History is taught by each country to present their victories in the best light, but let us face the ugly fact that great pain and harm is done by one country against it's foes. 1812 (if it has had a good effect) did teach the U.S. not to underestimate our half-brother neighbor to the north, who on occasion showed us where to get off. It probably led to the U.S. and Canada to maintain an increasingly tolerant mood towards each other regarding being good neighbors, and having the longest boarder with out military installations in the world. However this has not prevented Canadians to resent a type of condescension by the U.S. government towards it at times (note the comments of Tory Prime Minister John Diefenbaker, and Liberal Prime Minister Pierre Trudeau). I can say that with power that bad habit of condescension reappears, and it is unfortunate. But all countries have it.

            Our relations with Britain never (despite bad occurrences in 1832, 1861 - 1863, and 1895***) led to such extremes again, and in the 20th Century led to our assisting our former mother country to survive two World Wars, both of which ruined her own empire. Oddly the bad occurrences in 1833 and 1861 were tied to 1812.

            In 1833 Jackson, now President of the U.S., forced the British and French to pay heavy indemnities for losses to American ship owners due to the depredations on our merchant fleet from 1798 (Adams' "Undeclared Naval War" with France) to the days of our idiotic "Embargo Act (Jefferson's bright idea - 1807 to 1809), to the British and French seizures of 1809 to 1815. The England of William IV and France of Louis Philippe paid the fines.

            In 1861, with the American Civil War only three months old, Commodore Charles Wilkins (explorer of Antarctica in the 1840s) took a leaf from the British in the 1800s, and stopped the British steamer "Trent" to remove Confederate diplomats Mason and Slidell from going to Europe. Now impressment was reversed, and Britain did not find it as acceptable. We only avoided war due to the diplomacy of President Lincoln (who returned Mason and Slidell to the British), and the diplomatic efforts of Lord John Russell the Foreign Secretary, his Minister to the U.S., Lord Lyons, and the Prince Consort Albert (his last public service). We still had problems with the U.K. about certain Confederate ships (the "CSS Alabama" and "CSS Florida") built in Britain and sold to the South, which destroyed U.S. commerce, but that matter was finally stopped and in 1871 a huge claims indemnity paid to the U.S. after arbitration in Geneva. If the "Trent Affair" had a good side it soured Britain on further use of impressment tactics - it had finally been used on them in a similar fashion. THEN did it end as a method of warfare.

            [***In 1895 the U.S. and U.K. almost came to blows over the dispute between Venezuela and British Guiana on their exact boundary. The large territory involved was rich in natural resources, so both wanted to settle this to their own advantage. Britain found the second Grover Cleveland administration keen on supporting Venezuela's claims, as it looked like a land grab in violation of the "Monroe Doctrine". Things got quite heated, with then outside observers Winston Churchill and Theodore Roosevelt hoping for a chance at a real war for the military glory they sought. Finally an arbitration was held, and former President Benjamin Harrison represented Venezuela's claims. But the arbitration found more in favor of Britain, so it did better than the Cleveland Administration would have wanted. But within a few ears the U.S. and U.K. began rebuilding a stronger family friendship again. Anti-British opinion in Europe due to the Boer War and suspicions of the U.S. stealing colonies from the Kingdom of Spain in the Cuban War led to American and British diplomats causing a change in the behavior of both states towards each other.]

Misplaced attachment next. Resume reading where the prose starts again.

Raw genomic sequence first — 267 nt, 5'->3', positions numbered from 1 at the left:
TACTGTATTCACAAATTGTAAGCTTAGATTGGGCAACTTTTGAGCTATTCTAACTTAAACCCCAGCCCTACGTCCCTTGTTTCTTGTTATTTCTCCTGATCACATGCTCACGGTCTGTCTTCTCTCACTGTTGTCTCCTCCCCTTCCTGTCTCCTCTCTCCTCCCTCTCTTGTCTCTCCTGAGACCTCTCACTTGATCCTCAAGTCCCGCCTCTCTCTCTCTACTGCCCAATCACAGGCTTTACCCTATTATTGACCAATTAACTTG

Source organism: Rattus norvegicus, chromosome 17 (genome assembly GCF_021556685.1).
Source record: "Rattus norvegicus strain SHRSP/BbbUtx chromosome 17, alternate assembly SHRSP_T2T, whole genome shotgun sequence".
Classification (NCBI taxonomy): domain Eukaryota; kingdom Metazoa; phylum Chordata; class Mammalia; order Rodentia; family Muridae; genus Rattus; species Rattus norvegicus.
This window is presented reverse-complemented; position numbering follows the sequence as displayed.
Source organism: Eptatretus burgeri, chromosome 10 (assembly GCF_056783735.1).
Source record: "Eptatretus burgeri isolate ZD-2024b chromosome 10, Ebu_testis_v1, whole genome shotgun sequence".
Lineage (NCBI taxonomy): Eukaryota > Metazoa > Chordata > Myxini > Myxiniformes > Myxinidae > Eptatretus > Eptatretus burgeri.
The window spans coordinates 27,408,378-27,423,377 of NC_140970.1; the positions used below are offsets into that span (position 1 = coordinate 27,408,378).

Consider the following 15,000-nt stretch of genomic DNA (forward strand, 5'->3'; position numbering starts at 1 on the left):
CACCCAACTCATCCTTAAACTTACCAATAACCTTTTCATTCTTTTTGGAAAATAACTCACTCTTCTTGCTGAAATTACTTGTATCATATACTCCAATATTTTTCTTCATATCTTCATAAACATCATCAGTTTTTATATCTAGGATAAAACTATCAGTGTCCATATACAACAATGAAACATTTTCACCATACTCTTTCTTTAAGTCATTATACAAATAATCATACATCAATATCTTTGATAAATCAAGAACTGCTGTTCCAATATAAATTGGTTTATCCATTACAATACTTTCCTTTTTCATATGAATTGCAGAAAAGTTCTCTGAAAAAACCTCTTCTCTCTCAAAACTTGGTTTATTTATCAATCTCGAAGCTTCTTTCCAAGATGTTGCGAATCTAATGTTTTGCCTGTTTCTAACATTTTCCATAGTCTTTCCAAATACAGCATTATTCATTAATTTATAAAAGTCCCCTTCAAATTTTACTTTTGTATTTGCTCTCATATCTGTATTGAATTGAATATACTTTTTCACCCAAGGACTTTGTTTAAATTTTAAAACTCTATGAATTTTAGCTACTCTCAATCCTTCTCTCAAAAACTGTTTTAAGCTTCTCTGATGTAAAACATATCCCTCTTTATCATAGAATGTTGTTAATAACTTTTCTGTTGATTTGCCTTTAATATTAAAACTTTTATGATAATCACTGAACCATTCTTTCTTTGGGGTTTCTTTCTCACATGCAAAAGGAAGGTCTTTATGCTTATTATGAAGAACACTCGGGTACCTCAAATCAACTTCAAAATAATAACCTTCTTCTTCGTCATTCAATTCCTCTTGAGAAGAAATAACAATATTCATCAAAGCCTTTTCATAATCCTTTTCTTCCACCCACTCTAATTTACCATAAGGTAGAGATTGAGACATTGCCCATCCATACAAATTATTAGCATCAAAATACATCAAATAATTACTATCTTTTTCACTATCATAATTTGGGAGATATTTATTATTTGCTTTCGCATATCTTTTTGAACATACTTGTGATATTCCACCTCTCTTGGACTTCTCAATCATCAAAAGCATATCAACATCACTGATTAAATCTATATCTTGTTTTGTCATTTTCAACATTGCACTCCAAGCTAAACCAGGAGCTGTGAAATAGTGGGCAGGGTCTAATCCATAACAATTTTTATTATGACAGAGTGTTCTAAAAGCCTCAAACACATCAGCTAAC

As for the real losers of the War of 1812, I suspect we all know it was the Native Americans. They had found an organizer of genius in chief Tecumseh, who (in retrospect) both sides should have embraced. There was room in North America for a third country under Native American hands, probably beginning around Illinois and headed across the Mississippi. I think it could have worked, basing it on some kind of combination of tribal leadership counsels and democracy. But land greed got in the way, and it led to the British willingly (for the moment anyway) to ally with Tecumseh against the U.S. This had led to his defeat before the war at Tippicanoe (1811), and then his death and final defeat at the Thames (1813). Following that were several massacres, culminating in Fort Mims, which angered the Whites in the areas of Tennessee, Georgia, and Alabama, and gave Jackson the full support he needed for his fighting through "Horshoe Bend" (1814). At Ghent, Lord Gambier and the British negotiators initially tried to keep Tecumseh's state on the table, but gradually realized that it was an expendable item and dropped it. Indian rights in the U.S. would never again have any strong non-American champion to push it. For the Native Americans, the road from Horshoe Bend to President Jackson's "trail of tears" of the 1830s is quite clear.

            Jeff
            Last edited by Mayerling; 10-06-2016, 08:29 PM.

            Comment


            • #36
              I was surprised (maybe even worried) when you hadn't chimed in on this one mate.
              G U T

              There are two ways to be fooled, one is to believe what isn't true, the other is to refuse to believe that which is true.

              Comment


              • #37
                Originally posted by GUT View Post
                I was surprised (maybe even worried) when you hadn't chimed in on this one mate.
                Thank you, my friend, for worrying. But it was only a mechanical problem.

                Jeff

                Comment


                • #38
                  We had to keep Detroit. We lost.
                  - Ginger

                  Comment

                  Working...
                  X